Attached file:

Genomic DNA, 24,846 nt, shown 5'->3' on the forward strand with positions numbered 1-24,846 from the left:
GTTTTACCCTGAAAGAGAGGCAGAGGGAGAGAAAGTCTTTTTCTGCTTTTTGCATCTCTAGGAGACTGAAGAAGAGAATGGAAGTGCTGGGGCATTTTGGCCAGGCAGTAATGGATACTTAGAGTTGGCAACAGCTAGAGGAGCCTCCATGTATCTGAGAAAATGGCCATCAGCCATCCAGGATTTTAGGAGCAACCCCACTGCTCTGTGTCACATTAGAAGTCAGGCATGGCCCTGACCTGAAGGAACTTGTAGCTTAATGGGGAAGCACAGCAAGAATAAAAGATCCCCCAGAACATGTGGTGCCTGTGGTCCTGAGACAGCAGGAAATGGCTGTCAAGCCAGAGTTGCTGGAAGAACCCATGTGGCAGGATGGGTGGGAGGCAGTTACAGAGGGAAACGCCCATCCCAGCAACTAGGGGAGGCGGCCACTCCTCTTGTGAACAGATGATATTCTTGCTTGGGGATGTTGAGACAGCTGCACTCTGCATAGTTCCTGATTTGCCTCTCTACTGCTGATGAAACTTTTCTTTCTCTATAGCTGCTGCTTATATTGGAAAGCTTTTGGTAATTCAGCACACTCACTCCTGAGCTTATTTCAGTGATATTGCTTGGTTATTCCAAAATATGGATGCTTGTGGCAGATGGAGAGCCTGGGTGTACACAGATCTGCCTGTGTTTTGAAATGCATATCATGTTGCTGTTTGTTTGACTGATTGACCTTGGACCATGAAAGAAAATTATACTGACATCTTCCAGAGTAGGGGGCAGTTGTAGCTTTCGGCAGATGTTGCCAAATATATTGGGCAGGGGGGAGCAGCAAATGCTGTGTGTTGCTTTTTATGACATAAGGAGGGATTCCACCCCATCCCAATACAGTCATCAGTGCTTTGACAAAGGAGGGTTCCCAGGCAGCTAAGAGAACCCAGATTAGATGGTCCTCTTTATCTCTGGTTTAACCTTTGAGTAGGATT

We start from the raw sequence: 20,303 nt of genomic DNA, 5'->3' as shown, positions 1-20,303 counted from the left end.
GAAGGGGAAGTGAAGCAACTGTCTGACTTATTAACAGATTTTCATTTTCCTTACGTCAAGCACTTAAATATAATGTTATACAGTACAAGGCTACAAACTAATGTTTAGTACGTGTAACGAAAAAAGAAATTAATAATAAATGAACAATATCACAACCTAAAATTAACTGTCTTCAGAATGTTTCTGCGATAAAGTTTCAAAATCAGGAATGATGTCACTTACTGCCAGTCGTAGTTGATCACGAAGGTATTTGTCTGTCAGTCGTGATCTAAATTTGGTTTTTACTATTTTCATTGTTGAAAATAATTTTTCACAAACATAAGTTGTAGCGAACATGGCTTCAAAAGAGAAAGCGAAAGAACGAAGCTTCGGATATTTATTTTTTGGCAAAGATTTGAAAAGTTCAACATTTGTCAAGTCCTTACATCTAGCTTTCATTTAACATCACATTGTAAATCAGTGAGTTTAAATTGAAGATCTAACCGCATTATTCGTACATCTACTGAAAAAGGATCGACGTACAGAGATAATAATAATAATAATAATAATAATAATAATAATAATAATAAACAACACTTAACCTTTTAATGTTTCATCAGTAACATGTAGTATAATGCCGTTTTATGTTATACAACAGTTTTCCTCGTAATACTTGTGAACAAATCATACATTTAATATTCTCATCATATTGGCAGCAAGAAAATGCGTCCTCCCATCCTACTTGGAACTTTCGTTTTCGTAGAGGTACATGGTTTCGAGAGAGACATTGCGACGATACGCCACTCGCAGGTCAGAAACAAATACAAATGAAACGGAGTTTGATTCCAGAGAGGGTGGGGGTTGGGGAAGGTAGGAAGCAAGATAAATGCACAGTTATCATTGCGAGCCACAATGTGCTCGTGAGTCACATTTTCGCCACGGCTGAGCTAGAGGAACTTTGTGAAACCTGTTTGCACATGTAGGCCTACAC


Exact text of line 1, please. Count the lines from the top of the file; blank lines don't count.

Genomic DNA, 24,846 nt, shown 5'->3' on the forward strand with positions numbered 1-24,846 from the left: